[Taxacom] Evolution of molluscs and other invertebrates

Kenneth Kinman kennethkinman at webtv.net
Thu Jul 9 21:10:47 CDT 2009

 Dear All, 
       I continue to be extremely disappointed that there
is still very little discussion (much less support) on the possibility
that Class Bivalvia could very well be paraphyletic with respect to
other classes of molluscs. This hypothesis is strongly advocated by
myself and by Thomas Cavalier-Smith. After several years, I still see
noone else discussing (much less advocating) this idea, especially among
malacologists who really should be those most interested in this
possibility. Is the idea that molluscs evolved from worms so entrenched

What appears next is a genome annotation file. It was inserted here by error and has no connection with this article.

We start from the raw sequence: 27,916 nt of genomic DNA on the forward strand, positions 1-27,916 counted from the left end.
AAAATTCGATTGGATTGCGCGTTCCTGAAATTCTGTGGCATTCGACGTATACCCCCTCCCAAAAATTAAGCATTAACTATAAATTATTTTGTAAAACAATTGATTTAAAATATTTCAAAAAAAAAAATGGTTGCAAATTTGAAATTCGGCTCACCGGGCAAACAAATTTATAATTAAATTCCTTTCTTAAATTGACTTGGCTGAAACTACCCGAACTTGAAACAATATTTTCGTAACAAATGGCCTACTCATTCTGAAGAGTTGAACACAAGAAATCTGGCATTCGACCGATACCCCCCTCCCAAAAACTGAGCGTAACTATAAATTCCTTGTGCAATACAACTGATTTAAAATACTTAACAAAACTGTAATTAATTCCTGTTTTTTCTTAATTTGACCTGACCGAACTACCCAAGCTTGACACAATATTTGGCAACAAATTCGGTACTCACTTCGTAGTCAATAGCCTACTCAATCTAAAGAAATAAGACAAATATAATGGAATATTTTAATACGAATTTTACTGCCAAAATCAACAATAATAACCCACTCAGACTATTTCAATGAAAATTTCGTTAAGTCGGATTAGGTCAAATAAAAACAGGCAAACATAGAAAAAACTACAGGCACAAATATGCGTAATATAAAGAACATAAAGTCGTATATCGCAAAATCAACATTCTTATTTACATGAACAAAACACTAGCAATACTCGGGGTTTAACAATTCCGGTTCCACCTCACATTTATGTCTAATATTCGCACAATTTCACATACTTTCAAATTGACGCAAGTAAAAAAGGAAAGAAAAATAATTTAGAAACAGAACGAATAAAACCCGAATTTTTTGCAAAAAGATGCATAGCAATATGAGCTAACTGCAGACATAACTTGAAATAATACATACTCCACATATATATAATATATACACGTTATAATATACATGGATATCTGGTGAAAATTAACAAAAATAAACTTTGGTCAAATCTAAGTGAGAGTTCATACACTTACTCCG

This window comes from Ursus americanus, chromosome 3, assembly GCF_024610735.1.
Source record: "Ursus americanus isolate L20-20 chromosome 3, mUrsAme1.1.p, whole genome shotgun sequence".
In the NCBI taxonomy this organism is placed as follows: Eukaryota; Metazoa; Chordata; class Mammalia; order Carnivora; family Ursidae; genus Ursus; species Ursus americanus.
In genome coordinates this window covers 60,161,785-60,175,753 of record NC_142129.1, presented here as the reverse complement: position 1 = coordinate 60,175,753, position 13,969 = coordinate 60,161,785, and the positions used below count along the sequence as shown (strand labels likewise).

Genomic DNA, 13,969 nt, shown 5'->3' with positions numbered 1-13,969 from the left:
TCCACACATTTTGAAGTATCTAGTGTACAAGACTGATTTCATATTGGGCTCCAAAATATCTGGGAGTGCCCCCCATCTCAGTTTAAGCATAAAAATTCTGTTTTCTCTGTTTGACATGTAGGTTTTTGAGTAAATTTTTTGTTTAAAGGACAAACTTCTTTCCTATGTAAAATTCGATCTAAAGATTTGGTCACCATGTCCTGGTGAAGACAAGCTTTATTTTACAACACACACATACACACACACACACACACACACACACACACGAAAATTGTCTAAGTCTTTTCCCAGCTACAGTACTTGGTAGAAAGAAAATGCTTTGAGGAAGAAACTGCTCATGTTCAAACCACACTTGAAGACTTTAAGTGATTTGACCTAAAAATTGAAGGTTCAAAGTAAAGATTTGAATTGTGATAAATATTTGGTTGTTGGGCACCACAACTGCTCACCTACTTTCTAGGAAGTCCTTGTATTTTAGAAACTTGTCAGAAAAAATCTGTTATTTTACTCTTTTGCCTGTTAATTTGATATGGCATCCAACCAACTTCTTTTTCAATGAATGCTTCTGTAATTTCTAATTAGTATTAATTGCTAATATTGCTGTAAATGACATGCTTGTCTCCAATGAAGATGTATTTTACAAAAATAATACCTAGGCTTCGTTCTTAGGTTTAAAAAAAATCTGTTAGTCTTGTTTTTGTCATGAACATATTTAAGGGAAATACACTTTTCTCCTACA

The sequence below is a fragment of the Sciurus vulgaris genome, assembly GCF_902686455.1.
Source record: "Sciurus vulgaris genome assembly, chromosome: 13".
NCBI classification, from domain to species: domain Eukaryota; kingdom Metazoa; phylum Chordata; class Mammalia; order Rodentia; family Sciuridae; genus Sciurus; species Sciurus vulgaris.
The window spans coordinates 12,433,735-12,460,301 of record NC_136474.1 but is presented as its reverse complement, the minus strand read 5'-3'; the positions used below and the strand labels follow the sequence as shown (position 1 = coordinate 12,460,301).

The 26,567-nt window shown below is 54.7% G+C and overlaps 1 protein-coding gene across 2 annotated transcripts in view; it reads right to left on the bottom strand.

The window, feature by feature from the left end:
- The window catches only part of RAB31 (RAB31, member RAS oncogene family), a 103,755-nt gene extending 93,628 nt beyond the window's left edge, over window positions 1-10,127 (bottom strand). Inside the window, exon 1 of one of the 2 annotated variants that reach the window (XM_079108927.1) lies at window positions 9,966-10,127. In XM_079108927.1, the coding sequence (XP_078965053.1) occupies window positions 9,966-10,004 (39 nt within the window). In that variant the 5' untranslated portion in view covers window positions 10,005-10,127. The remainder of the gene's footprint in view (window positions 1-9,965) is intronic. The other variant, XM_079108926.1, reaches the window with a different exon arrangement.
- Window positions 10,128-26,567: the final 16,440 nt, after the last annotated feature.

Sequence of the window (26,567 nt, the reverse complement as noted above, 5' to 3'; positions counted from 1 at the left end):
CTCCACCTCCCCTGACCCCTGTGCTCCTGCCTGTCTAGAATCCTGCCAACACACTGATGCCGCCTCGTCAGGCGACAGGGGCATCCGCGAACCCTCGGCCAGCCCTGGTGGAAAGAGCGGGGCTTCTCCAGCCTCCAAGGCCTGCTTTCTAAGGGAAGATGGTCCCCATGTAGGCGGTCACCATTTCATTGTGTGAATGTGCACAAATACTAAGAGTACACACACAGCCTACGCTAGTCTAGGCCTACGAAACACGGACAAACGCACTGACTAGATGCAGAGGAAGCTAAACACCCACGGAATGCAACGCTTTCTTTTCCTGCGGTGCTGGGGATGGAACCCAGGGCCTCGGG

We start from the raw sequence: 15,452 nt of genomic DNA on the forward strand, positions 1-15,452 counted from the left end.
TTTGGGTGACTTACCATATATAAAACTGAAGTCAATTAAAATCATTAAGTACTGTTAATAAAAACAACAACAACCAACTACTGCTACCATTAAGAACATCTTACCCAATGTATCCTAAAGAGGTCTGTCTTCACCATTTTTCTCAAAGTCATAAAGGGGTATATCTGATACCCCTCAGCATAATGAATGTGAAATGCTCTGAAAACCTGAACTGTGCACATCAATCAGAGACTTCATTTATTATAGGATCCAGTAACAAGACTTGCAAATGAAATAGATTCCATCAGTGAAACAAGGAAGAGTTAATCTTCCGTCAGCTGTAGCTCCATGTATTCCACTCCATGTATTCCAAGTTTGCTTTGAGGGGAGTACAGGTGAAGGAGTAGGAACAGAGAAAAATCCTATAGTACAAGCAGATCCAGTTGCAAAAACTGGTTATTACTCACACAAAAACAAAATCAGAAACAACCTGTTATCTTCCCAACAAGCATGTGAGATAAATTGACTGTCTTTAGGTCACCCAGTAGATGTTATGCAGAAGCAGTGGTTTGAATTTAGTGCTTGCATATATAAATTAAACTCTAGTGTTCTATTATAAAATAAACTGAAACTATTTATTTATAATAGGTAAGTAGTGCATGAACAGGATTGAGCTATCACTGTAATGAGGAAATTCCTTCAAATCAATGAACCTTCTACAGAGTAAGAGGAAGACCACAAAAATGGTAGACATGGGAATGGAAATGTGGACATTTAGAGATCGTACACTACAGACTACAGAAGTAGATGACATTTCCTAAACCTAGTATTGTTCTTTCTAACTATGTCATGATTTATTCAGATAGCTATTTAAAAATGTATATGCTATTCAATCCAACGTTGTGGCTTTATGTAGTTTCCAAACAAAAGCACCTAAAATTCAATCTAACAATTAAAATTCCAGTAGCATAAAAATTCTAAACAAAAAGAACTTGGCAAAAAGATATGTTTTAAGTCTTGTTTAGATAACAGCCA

that other possibilites are simply automatically rejected out of hand?
Shipworms, for example, are recognized as molluscs because they retain
remnants of the shell.  But I suspect a number of worm taxa are also
mollusc descendants that have no such obvious remnants to readily link
them to their ancestors.                   
         As in the case of great apes, I believe whole
genomes will be the major step in determining the actual
interrelationships of the molluscan Classes (and other groups which
could be their descendants---arthropods, annelids, various worms?). As
the costs of genome sequencing continues to plummet, Phylum Mollusca
will hopefully become a primary target for analysis. Not only because it
is a diverse and economically important group, but it is probably
central to an understanding invertebrate evolution, even more so than
arthropods which tend to attract relatively more attention. 
            -----------Ken Kinman

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